Data were collected on the top 100, top 1000 and top 25,000 websites from Quantcast.  Data were collected using two processes. A shallow crawl of 25,000 sites, which consisted of visiting only the home page of the domain obtained from Quantcast’s ranking. And a deep crawl of 100 and 1000 sites that consisted of visiting the home page of the domain obtained from Quantcast and then traversing up to 6 random links from that page, intended to simulate some level of activity at the website.

The shallow and deep crawls collect the same type of information at each webpage: http cookies, flash cookies, calls to HTML5 local storage, calls to flash that may be used for browser fingerprinting, as well as metadata about the webpage and crawl.

The Crawler

One purpose of the Web Privacy Census was to develop a crawling process that could be used to take regular samples of the tracking ecosystem. The list of domains were crawled by a distributed crawling system built for this purpose. Each crawler node was functionally identical and consisted of an Ubuntu host running a full FireFox browser with a modified version of the FourthParty extension for extended data capture and analysis. A MozMill script controlled the browser. Automated deployment scripts created each crawling node, and the domains to be crawled were provided by a control node that also monitored the status of the crawling nodes and collected the resulting crawl data. The deployment scripts also set the crawl parameters, such as DNT headers, number of links to follow, etc.

Modifications were made to FourthParty to expand its scope of data capture as well as to improve the ability to connect the stored data on browser activity with the visited domain. Each crawler collected the following information from each crawled domain visit: http cookies, flash cookies, local storage access, JavaScript calls, raw html provided to the browser, and http requests and responses (including headers). Before moving on to the next domain, the data collected at each site was stored, the browser state and cache was cleared and Flash SOL storage directory in the file system were cleared to “reset” the crawler node. After the crawler nodes finished, the data was gathered on the control nodes where it was normalized and summarized to enable efficient analysis by crawl and by domain.

Crawl Types

Shallow Crawl

For the shallow crawl each domain in the crawl list was visited was a fresh browser with clean data directories and the about:blank url loaded. The crawler then navigated directly to its control node, received the URL of the domain to be crawled and the browser and crawl settings to be used Only the domain was visited – no links were clicked or followed. After waiting for the domain’s homepage to load, all the data was stored and the crawler cleaned out before visiting the next domain.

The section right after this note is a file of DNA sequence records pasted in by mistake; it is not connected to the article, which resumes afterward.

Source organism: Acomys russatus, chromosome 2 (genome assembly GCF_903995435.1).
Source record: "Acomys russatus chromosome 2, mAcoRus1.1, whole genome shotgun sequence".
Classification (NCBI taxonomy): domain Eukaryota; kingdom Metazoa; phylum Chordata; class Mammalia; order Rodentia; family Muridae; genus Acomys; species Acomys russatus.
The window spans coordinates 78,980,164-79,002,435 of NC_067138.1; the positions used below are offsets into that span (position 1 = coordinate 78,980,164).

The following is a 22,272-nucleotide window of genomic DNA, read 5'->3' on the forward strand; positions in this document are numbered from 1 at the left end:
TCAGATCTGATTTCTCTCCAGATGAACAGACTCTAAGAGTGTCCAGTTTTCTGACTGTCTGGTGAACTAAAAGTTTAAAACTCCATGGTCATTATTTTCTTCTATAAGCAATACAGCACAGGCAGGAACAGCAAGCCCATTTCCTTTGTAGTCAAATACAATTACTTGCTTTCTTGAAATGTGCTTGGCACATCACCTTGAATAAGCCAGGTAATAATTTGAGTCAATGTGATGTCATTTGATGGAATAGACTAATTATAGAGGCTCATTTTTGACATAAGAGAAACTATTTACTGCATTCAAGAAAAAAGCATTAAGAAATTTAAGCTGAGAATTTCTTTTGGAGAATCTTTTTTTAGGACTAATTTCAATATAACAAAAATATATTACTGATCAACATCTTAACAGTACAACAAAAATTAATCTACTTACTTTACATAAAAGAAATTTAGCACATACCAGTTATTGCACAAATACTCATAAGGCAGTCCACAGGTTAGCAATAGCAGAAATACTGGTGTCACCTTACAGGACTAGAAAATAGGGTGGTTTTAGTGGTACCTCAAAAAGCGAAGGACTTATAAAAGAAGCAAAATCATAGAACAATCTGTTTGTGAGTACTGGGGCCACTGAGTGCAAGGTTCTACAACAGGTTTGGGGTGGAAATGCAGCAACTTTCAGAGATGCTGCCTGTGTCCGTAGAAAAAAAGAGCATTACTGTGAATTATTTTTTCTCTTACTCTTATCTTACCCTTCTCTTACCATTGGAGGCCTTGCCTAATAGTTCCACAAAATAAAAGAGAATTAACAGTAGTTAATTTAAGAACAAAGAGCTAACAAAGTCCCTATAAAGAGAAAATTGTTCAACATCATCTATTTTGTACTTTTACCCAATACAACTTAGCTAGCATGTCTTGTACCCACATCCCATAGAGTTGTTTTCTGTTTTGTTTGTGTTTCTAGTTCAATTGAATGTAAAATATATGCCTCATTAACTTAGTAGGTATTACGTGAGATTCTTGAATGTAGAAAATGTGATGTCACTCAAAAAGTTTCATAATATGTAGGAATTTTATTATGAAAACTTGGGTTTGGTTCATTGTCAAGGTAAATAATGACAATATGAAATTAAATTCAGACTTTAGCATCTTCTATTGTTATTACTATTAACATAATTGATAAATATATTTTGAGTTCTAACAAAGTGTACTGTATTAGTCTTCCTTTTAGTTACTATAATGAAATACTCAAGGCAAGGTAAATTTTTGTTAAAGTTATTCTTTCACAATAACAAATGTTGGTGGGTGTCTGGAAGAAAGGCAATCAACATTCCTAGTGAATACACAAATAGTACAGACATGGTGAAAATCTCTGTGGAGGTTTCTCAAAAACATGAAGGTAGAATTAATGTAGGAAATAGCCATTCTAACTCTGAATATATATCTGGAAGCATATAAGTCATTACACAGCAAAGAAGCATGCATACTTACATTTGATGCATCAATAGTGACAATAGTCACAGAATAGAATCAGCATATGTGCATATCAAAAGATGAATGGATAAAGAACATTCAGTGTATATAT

Deep Crawl

For the deep crawl, each domain in the crawl list was visited with a fresh browser. One the domain’s homepage had loaded, links were followed by selecting randomly from the set of html anchor tags on the page that: 1) matched the domain being crawled and 2) were not "javascript:" links. Once the links had been filtered, the remaining array of links were randomized and then the first six elements where selected to be followed. This resulted in up to 6 links being followed, and the same link would not be visited twice unless there was more than one link to that destination URL from the homepage of the domain. For example, a deep crawl of would consist of visiting, and selecting at random up to 6 links that were all part of, including but not, etc. The browser and file system would be cleared between each deep crawled domain, after the links had been followed.


Limitations of crawling method

The crawler architecture was limited to using the Firefox browser, so any differences between browser types were not captured in this iteration. Additionally, as the crawler automated selection of URLs for deep crawls, any retargeting that was based on a human action (e.g. adding items to a shopping cart) was not necessarily captured in this crawl. Deep crawls were also limited to html anchor tags found and did not follow links set by JavaScript. Additionally, links obtained by the Deep Crawler were selected at random from links on the page, and consequently did not take into account page layout and visual layout in the selection process. Also, the crawler did not access content behind sites that require logins, consequently any content and trackers that existed behind a log in were not recorded. Related to this, the crawler did not login and maintain an identity while traversing sites. For example, the crawler did not log into a Facebook account and then attempt to visit websites in this iteration.

Limitations of data collection methods

Identification and classification of third parties and first party cookies can be complicated. Many sites are owned by other sister sites that have different domain names. For example, DoubleClick is owned by Google. For consistency in categorizing third party cookies, we leveraged the public suffix list to combine suffixes consistent with how other authors in the space have done, and used the rule that cookies that were from that top level domain were classified as first party, and cookies that were from a domain outside of the top level domain were third party. Our analysis of third party domains is then limited to domains that are considered syntactically to be third parties, and not reflective of any underlying agreements or connections that may exist between multiple domains.